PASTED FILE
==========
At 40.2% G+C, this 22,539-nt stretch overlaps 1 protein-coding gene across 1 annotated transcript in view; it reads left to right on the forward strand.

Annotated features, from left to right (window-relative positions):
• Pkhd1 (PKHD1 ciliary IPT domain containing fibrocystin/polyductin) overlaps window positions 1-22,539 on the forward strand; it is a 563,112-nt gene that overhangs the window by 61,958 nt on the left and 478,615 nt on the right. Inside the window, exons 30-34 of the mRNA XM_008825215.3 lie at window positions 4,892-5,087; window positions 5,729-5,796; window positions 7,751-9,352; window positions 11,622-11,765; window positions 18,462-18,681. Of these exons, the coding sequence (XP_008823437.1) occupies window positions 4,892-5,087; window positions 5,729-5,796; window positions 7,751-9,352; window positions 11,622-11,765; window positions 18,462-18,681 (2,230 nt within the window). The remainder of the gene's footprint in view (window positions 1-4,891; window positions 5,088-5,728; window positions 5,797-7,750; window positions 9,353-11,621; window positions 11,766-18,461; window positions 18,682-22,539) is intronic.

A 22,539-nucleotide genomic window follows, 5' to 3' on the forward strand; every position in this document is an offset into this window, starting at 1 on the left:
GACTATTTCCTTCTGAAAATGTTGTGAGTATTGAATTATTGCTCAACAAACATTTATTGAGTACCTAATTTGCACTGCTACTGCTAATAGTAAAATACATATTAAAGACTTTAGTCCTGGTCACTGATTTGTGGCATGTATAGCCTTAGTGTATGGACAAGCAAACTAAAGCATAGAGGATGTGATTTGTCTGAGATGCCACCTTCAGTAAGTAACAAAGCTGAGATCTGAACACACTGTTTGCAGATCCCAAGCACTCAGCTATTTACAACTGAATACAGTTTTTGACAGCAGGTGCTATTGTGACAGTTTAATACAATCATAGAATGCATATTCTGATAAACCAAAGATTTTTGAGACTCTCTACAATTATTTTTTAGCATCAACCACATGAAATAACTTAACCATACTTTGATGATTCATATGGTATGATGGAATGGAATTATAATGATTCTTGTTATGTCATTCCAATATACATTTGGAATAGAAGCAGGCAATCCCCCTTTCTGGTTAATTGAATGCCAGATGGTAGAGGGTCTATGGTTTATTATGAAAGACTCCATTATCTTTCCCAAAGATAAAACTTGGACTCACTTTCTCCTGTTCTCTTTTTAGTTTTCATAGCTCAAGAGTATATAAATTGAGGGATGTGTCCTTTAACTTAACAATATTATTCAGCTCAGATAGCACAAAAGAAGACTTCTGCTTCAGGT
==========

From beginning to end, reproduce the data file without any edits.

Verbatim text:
At 40.2% G+C, this 22,539-nt stretch overlaps 1 protein-coding gene across 1 annotated transcript in view; it reads left to right on the forward strand.

Annotated features, from left to right (window-relative positions):
• Pkhd1 (PKHD1 ciliary IPT domain containing fibrocystin/polyductin) overlaps window positions 1-22,539 on the forward strand; it is a 563,112-nt gene that overhangs the window by 61,958 nt on the left and 478,615 nt on the right. Inside the window, exons 30-34 of the mRNA XM_008825215.3 lie at window positions 4,892-5,087; window positions 5,729-5,796; window positions 7,751-9,352; window positions 11,622-11,765; window positions 18,462-18,681. Of these exons, the coding sequence (XP_008823437.1) occupies window positions 4,892-5,087; window positions 5,729-5,796; window positions 7,751-9,352; window positions 11,622-11,765; window positions 18,462-18,681 (2,230 nt within the window). The remainder of the gene's footprint in view (window positions 1-4,891; window positions 5,088-5,728; window positions 5,797-7,750; window positions 9,353-11,621; window positions 11,766-18,461; window positions 18,682-22,539) is intronic.

A 22,539-nucleotide genomic window follows, 5' to 3' on the forward strand; every position in this document is an offset into this window, starting at 1 on the left:
GACTATTTCCTTCTGAAAATGTTGTGAGTATTGAATTATTGCTCAACAAACATTTATTGAGTACCTAATTTGCACTGCTACTGCTAATAGTAAAATACATATTAAAGACTTTAGTCCTGGTCACTGATTTGTGGCATGTATAGCCTTAGTGTATGGACAAGCAAACTAAAGCATAGAGGATGTGATTTGTCTGAGATGCCACCTTCAGTAAGTAACAAAGCTGAGATCTGAACACACTGTTTGCAGATCCCAAGCACTCAGCTATTTACAACTGAATACAGTTTTTGACAGCAGGTGCTATTGTGACAGTTTAATACAATCATAGAATGCATATTCTGATAAACCAAAGATTTTTGAGACTCTCTACAATTATTTTTTAGCATCAACCACATGAAATAACTTAACCATACTTTGATGATTCATATGGTATGATGGAATGGAATTATAATGATTCTTGTTATGTCATTCCAATATACATTTGGAATAGAAGCAGGCAATCCCCCTTTCTGGTTAATTGAATGCCAGATGGTAGAGGGTCTATGGTTTATTATGAAAGACTCCATTATCTTTCCCAAAGATAAAACTTGGACTCACTTTCTCCTGTTCTCTTTTTAGTTTTCATAGCTCAAGAGTATATAAATTGAGGGATGTGTCCTTTAACTTAACAATATTATTCAGCTCAGATAGCACAAAAGAAGACTTCTGCTTCAGGT